Dominican Republic Tells OAS to Apologize for 1965 US Invasion

American General Robert York during the United States occupation of the Dominican Republic from 1965 to 1966. | Photo: U.S. Armed Forces

President Medina said during the opening of the OAS General Assembly that the apology was critical for the body to move forward with credibility.

The Dominican Republic asked the Organization of American States to apologize for its support of the U.S. invasion of the island in 1965 as it opened the first plenary session of the General Assembly.

Dominican Republic President Danilo Medina called for the OAS to «pay off its historical debt» for its occupation and “validation” of the U.S. intervention during its civil war, which killed thousands of Dominicans.

He said that the apology would be essential to the credibility of the organization, which should be self-critical when facing sensitive issues like intervention in Venezuela.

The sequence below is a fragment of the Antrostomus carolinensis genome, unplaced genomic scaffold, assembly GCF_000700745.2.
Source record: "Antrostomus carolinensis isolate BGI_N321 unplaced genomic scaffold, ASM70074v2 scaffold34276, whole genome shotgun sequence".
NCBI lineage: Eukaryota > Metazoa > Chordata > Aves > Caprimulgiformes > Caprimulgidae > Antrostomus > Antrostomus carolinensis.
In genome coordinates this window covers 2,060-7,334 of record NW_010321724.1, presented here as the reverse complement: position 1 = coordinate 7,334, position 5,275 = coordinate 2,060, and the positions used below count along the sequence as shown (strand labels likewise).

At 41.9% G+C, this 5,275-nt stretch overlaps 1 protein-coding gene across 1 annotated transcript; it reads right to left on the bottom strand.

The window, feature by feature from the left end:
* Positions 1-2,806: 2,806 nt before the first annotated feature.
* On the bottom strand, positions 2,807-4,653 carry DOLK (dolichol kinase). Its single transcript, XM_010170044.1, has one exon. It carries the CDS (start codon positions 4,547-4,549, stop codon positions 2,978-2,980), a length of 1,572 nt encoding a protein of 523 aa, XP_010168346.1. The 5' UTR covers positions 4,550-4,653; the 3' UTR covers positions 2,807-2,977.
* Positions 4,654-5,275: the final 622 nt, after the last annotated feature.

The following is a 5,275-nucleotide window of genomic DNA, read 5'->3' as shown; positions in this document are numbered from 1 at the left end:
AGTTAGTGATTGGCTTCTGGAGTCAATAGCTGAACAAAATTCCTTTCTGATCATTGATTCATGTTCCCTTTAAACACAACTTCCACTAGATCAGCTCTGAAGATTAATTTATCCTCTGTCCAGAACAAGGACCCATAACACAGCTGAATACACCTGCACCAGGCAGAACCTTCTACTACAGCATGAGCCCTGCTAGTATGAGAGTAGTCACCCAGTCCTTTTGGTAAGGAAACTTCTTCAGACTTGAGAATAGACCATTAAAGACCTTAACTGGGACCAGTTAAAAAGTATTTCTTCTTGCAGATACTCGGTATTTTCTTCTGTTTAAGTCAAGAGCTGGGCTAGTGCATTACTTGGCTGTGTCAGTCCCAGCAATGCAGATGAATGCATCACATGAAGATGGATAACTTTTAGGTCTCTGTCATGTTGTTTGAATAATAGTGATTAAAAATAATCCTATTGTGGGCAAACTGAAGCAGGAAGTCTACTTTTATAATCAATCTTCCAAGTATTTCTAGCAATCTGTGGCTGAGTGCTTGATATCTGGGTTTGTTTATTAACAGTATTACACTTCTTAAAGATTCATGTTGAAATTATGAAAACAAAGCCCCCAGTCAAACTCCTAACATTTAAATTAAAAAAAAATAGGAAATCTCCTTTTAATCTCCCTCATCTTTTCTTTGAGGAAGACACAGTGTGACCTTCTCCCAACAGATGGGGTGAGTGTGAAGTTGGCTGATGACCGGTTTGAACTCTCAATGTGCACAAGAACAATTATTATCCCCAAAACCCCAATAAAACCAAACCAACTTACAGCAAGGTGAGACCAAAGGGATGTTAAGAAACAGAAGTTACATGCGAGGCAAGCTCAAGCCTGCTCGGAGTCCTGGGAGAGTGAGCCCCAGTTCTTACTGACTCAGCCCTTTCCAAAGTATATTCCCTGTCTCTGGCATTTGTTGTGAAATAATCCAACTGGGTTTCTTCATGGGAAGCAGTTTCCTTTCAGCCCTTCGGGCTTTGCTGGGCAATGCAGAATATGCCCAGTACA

«We must confront without fear the mistakes of the past to ensure that they are never again repeated in the future,” he said.

The OAS, which brings together 34 American states including the United States but not Cuba, has spent recent weeks debating the situation in Venezuela. OAS head Luis Almagro has argued in favor of intervention through the so-called ‘Democratic Charter,’ while most member states have backed initiatives for dialogue between the Venezuelan government and opposition parties.

Medina called for unity and expressed his support for dialogue initiated by UNASUR, adding the importance of respecting legitimate governments, said teleSUR correspondent in Santo Domingo, Madelein Garcia.

Almagro supported Medina’s resolution for apology, condemning the OAS for “twisting the history and political sovereignty” of the island, and made it clear that the plenary sessions, which begin Tuesday, will focus on Venezuela.

In its 46th year, the General Assembly’s talks will focus on the theme, “Institutional Strengthening for Sustainable Development in the Americas,” and other issues like water generation, the environment, community development, migration and human rights. They body will also adopt documents two years in the making: the American Declaration on the Rights of Indigenous Peoples and the Inter-American Program for Sustainable Development.

Heads of state will also address the financial difficulties of the Inter-American Commission on Human Rights, which will have to lay off 40 percent of its staff and suspend much of its work if it fails to raise the two million dollars that went missing this year before the session’s close on Wednesday.



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